Analyzing the Ups and Downs of the Modern Art Auction Market: Detailed Insights 2022

Analyzing the Ups and Downs of the Modern Art Auction Market: Detailed Insights 2022
ZHANG DAQIAN (1899-1983), Lotus. Source - Christie's

Modern art once held a dominating presence in the global fine art auction market, a fact hard to discern looking at today's figures. Accounting for a steady 22% of sales by value and 24% of transactions in 2022, the Modern art market now falls behind the thriving Contemporary sector, according to the Art Basel and UBS Art Market Report 2023. This shift reflects how the finite supply and scarcity of high-value Modern art have struggled to keep pace with the dynamic growth of the Contemporary art market, which continues to set record prices.

Despite the declining trend, the Modern art sector witnessed an encouraging recovery from its pandemic-induced low of $2.5 billion in 2020, posting sales of

$3.4 billion in 2021. However, this momentum was short-lived as 2022 sales dropped by 8%, reverting to the pre-pandemic 2019 level of $3.1 billion.

The past decade has been challenging for the Modern art market. Since its historical peak of $5.4 billion in 2011—propelled by robust sales in China and a post-financial crisis recovery—the sector has witnessed inconsistent performance, particularly in the two largest markets, the US and China.

Sales in the Post-War and Contemporary Sector Key Markets 2009–2022, Source

US and China: A Study in Contrasts

The US Modern art market endured two consecutive years of double-digit declines in 2019 and 2020, plunging to its lowest point since 2009. Yet, this contraction set the stage for a remarkable recovery. By 2022, sales rebounded by 18% to $1.3 billion, the highest level since 2018, with high-value lots contributing significantly to this resurgence.

Meanwhile, China's Modern art market, which had withstood the pressures better than the US until 2020, took a hit in 2022 with a substantial 36% fall, reaching its lowest point since 2009. Notwithstanding a few high-priced individual sales, China's global market share fell to 27%, placing it second to the US.

UK and European Markets: A Slow but Steady Recovery

The UK, on the other hand, embarked on a steady path to recovery. Following two years of declining sales, the UK market rebounded, recording a 10% year-on-year increase in 2022 to just over $500 million. Meanwhile, France, despite a remarkable recovery in 2021, saw only a 1% growth in 2022.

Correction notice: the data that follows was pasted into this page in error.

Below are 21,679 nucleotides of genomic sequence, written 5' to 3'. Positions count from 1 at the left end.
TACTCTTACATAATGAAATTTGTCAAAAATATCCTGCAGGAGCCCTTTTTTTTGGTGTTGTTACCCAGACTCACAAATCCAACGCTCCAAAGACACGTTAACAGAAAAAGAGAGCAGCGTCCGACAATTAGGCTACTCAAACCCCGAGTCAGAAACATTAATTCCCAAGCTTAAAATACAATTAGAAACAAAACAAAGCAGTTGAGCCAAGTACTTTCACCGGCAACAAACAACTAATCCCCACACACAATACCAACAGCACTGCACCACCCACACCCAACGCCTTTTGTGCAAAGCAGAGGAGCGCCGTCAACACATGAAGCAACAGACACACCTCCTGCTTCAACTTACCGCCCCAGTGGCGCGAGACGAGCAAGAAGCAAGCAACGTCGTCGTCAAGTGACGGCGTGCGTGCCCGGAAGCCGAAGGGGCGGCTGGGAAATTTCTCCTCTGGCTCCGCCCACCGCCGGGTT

Germany presented a different picture with a significant 33% increase in Modern art sales. However, declines in Italy and Spain contributed to the modest 5% growth of the European Union (EU) as a whole.

Picasso and the Reign of Top Artists

Picasso, for the fifth consecutive year, emerged as the highest-selling artist in the Modern art sector, accounting for six of the top 20 lots. Together with Magritte, Zhang Daqian, Alberto Giacometti, and Li Keran, these top five artists constituted 43% of the market by value, reflecting the significant influence of high-selling artists in the market.

This dominance of high-value artists and works is evident when considering the price segments. A substantial 63% of sales came from works sold over $1 million, underscoring the significant weight of high-priced segments in the overall market performance.

Major Auction Houses

Christie’s and Sotheby’s, two leading auction houses, accounted for a combined 70% of sales by value in the Modern art market. Along with China Guardian, Beijing Dongxing Hanhai, and Bonhams, the top five houses made up 78% of total sales value.

In conclusion, while Modern art continues to carve out a substantial portion of the global fine art auction market, its dominance has waned. How the sector adapts to the changing dynamics of art auctions, particularly in the context of the growing Contemporary art market, will be a critical determinant of its future trajectory.


Art Basel & UBS (2023), THE ART MARKET 2023 A report by Art Basel & UBS.

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